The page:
Participation of the masses
The mass participated in the agrarian reform and in the difficult task of administering state enterprises; it went through the heroic experience of the Bay of Pigs; it was hardened in the battles against various groups of bandits armed by the CIA; it lived through one of the most important decisions of modern times during the October [missile] crisis; and today it continues to work for the building of socialism.
Viewed superficially, it might appear that those who speak of the subordination of the individual to the state are right. The mass carries out with matchless enthusiasm and discipline the tasks set by the government, whether in the field of the economy, culture, defense, sports, etc. The initiative generally comes from Fidel, or from the revolutionary leadership, and is explained to the people, who make it their own. In some cases the party and government take a local experience and generalize it, following the same procedure.
Nevertheless, the state sometimes makes mistakes. When one of these mistakes occurs, one notes a decline in collective enthusiasm due to the effect of a quantitative diminution in each of the elements that make up the mass. Work is paralyzed until it is reduced to an insignificant level. It is time to make a correction. That is what happened in March 1962, as a result of the sectarian policy imposed on the party by Aníbal Escalante. Clearly this mechanism is not enough to ensure a succession of sensible measures. A more structured connection with the mass is needed, and we must improve it in the course of the coming years. But as far as initiatives originating in the upper strata of the government are concerned, we are currently utilizing the almost intuitive method of sounding out general reactions to the great problems we confront.
In this Fidel is a master. His own special way of fusing himself with the people can be appreciated only by seeing him in action. At the great public mass meetings one can observe something like the dialogue of two tuning forks whose vibrations interact, producing new sounds. Fidel and the mass begin to vibrate together in a dialogue of growing intensity until they reach the climax in an abrupt conclusion crowned by our cry of struggle and victory. The difficult thing to understand for someone not living through the experience of the revolution is this close dialectical unity between the individual and the mass, in which both are interrelated and, at the same time, in which the mass, as an aggregate of individuals, interacts with its leaders.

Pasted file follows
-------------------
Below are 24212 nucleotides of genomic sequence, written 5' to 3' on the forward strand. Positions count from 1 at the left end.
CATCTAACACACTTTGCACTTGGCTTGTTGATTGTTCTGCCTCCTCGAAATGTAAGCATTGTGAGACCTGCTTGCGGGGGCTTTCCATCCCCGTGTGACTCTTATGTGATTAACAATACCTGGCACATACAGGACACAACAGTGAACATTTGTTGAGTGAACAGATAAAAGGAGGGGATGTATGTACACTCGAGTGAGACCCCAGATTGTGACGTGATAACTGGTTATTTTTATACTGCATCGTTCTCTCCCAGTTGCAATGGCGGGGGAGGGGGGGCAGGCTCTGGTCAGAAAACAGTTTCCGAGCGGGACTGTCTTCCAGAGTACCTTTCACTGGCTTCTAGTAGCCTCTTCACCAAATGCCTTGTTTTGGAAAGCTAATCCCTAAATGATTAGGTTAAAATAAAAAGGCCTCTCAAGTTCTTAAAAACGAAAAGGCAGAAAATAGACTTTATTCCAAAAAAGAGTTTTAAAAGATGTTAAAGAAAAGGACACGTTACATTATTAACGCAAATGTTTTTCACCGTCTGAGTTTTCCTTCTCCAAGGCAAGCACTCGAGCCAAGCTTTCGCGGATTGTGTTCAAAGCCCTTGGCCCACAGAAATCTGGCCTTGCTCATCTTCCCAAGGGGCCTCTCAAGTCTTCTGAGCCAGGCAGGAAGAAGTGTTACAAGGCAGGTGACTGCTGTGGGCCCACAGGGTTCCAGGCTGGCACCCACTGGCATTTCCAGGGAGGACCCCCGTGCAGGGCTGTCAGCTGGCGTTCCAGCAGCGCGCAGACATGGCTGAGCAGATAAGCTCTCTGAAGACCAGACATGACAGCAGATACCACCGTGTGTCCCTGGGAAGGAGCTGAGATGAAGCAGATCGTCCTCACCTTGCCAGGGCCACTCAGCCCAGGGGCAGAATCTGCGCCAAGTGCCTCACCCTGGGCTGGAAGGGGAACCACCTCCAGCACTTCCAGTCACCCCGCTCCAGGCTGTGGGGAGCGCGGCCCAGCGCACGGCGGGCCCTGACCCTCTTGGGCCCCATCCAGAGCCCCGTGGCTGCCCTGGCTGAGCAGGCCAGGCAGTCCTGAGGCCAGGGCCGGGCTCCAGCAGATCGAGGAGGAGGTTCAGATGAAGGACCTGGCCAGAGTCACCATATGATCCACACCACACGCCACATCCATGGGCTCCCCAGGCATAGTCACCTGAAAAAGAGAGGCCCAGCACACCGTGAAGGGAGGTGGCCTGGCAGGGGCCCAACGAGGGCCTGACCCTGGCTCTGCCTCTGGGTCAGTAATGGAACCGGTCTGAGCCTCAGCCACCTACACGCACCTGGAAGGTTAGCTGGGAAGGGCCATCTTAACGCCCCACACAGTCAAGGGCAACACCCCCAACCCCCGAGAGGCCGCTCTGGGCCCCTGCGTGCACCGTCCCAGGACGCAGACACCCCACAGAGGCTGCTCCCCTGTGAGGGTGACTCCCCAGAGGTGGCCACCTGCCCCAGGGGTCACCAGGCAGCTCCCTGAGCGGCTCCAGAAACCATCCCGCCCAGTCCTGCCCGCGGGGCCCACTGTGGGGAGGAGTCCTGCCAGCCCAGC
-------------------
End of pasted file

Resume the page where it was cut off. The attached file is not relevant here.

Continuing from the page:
Some phenomena of this kind can be seen under capitalism, when politicians appear capable of mobilizing popular opinion. But when these are not genuine social movements — if they were, it would not be entirely correct to call them capitalist — they live only so long as the individual who inspires them, or until the harshness of capitalist society puts an end to the people's illusions.
Invisible laws of capitalism
In capitalist society individuals are controlled by a pitiless law usually beyond their comprehension. The alienated human specimen is tied to society as a whole by an invisible umbilical cord: the law of value. This law acts upon all aspects of one's life, shaping its course and destiny. The laws of capitalism, which are blind and are invisible to ordinary people, act upon the individual without he or she being aware of it. One sees only the vastness of a seemingly infinite horizon ahead. That is how it is painted by capitalist propagandists who purport to draw a lesson from the example of Rockefeller — whether or not it is true — about the possibilities of individual success. The amount of poverty and suffering required for a Rockefeller to emerge, and the amount of depravity entailed in the accumulation of a fortune of such magnitude, are left out of the picture, and it is not always possible for the popular forces to expose this clearly. (A discussion of how the workers in the imperialist countries gradually lose the spirit of working-class internationalism due to a certain degree of complicity in the exploitation of the dependent countries, and how this at the same time weakens the combativity of the masses in the imperialist countries, would be appropriate here, but that is a theme that goes beyond the scope of these notes.)
In any case, the road to success is portrayed as beset with perils — perils that, it would seem, an individual with the proper qualities can overcome to attain the goal. The reward is seen in the distance; the way is lonely. Furthermore, it is a contest among wolves. One can win only at the cost of the failure of others.
The individual and socialism
I would now like to try to define the individual, the actor in this strange and moving drama of the building of socialism, in a dual existence as a unique being and as a member of society.